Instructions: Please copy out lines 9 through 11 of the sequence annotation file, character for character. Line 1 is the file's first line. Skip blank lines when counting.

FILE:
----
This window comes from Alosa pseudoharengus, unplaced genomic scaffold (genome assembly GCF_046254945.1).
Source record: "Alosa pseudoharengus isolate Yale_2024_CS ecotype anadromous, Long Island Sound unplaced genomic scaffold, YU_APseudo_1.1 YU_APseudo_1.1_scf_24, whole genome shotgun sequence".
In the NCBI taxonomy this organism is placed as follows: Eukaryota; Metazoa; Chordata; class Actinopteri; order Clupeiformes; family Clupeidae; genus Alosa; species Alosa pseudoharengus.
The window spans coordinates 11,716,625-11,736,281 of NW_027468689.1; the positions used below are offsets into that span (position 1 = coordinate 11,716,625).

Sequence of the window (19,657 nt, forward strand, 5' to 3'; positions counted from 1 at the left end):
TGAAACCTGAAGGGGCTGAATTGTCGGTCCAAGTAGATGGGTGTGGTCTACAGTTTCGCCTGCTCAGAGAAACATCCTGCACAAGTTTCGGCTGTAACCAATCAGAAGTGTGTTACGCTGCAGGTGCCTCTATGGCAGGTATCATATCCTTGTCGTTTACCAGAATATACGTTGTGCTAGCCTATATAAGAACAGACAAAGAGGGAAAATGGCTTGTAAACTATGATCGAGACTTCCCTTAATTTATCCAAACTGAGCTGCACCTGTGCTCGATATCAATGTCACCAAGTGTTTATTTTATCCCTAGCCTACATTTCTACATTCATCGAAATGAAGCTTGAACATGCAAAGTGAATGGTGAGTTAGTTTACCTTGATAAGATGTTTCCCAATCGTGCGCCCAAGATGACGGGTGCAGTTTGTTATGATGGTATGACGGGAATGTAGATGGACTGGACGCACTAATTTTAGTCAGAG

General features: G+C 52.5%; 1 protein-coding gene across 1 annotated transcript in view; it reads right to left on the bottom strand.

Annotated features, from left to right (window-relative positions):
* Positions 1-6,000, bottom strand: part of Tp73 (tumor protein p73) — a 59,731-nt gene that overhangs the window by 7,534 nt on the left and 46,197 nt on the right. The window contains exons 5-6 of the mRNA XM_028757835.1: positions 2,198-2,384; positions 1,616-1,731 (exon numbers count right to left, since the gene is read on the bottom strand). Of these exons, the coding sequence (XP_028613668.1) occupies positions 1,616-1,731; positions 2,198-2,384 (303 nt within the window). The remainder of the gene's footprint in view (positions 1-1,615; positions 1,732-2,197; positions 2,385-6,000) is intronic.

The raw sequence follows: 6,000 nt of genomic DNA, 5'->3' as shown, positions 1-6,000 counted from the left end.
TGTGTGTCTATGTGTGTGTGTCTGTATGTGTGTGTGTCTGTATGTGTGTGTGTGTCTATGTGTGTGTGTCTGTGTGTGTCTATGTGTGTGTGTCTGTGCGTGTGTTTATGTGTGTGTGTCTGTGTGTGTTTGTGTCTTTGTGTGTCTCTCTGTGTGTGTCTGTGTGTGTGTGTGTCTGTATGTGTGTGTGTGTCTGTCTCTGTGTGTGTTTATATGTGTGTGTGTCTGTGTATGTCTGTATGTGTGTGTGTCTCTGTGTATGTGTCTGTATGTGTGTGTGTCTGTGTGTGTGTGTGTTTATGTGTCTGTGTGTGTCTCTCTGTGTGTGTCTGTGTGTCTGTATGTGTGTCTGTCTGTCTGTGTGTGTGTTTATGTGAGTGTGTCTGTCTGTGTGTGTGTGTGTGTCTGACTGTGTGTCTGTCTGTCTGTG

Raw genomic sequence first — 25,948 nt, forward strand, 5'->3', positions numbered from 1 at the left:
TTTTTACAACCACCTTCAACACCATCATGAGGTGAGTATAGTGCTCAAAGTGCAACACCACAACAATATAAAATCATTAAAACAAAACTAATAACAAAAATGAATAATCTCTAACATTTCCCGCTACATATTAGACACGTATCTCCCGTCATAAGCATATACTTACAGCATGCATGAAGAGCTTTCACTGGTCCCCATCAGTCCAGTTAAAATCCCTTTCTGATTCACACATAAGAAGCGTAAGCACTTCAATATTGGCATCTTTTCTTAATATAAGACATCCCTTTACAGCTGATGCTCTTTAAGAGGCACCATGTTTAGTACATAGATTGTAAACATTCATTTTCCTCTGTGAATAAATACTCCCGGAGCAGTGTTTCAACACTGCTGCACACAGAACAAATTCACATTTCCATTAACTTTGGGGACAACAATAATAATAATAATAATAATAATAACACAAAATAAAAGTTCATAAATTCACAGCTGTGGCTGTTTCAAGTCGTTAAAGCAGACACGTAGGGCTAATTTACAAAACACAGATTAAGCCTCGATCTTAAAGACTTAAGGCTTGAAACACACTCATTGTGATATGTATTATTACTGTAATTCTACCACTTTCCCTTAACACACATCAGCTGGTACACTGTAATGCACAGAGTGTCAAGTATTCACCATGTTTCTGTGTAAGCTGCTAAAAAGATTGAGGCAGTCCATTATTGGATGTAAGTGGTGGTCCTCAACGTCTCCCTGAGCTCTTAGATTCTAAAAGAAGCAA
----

* Positions 1-6,000, bottom strand: part of Tp73 (tumor protein p73) — a 59,731-nt gene that overhangs the window by 7,534 nt on the left and 46,197 nt on the right. The window contains exons 5-6 of the mRNA XM_028757835.1: positions 2,198-2,384; positions 1,616-1,731 (exon numbers count right to left, since the gene is read on the bottom strand). Of these exons, the coding sequence (XP_028613668.1) occupies positions 1,616-1,731; positions 2,198-2,384 (303 nt within the window). The remainder of the gene's footprint in view (positions 1-1,615; positions 1,732-2,197; positions 2,385-6,000) is intronic.

The raw sequence follows: 6,000 nt of genomic DNA, 5'->3' as shown, positions 1-6,000 counted from the left end.
TGTGTGTCTATGTGTGTGTGTCTGTATGTGTGTGTGTCTGTATGTGTGTGTGTGTCTATGTGTGTGTGTCTGTGTGTGTCTATGTGTGTGTGTCTGTGCGTGTGTTTATGTGTGTGTGTCTGTGTGTGTTTGTGTCTTTGTGTGTCTCTCTGTGTGTGTCTGTGTGTGTGTGTGTCTGTATGTGTGTGTGTGTCTGTCTCTGTGTGTGTTTATATGTGTGTGTGTCTGTGTATGTCTGTATGTGTGTGTGTCTCTGTGTATGTGTCTGTATGTGTGTGTGTCTGTGTGTGTGTGTGTTTATGTGTCTGTGTGTGTCTCTCTGTGTGTGTCTGTGTGTCTGTATGTGTGTCTGTCTGTCTGTGTGTGTGTTTATGTGAGTGTGTCTGTCTGTGTGTGTGTGTGTGTCTGACTGTGTGTCTGTCTGTCTGTG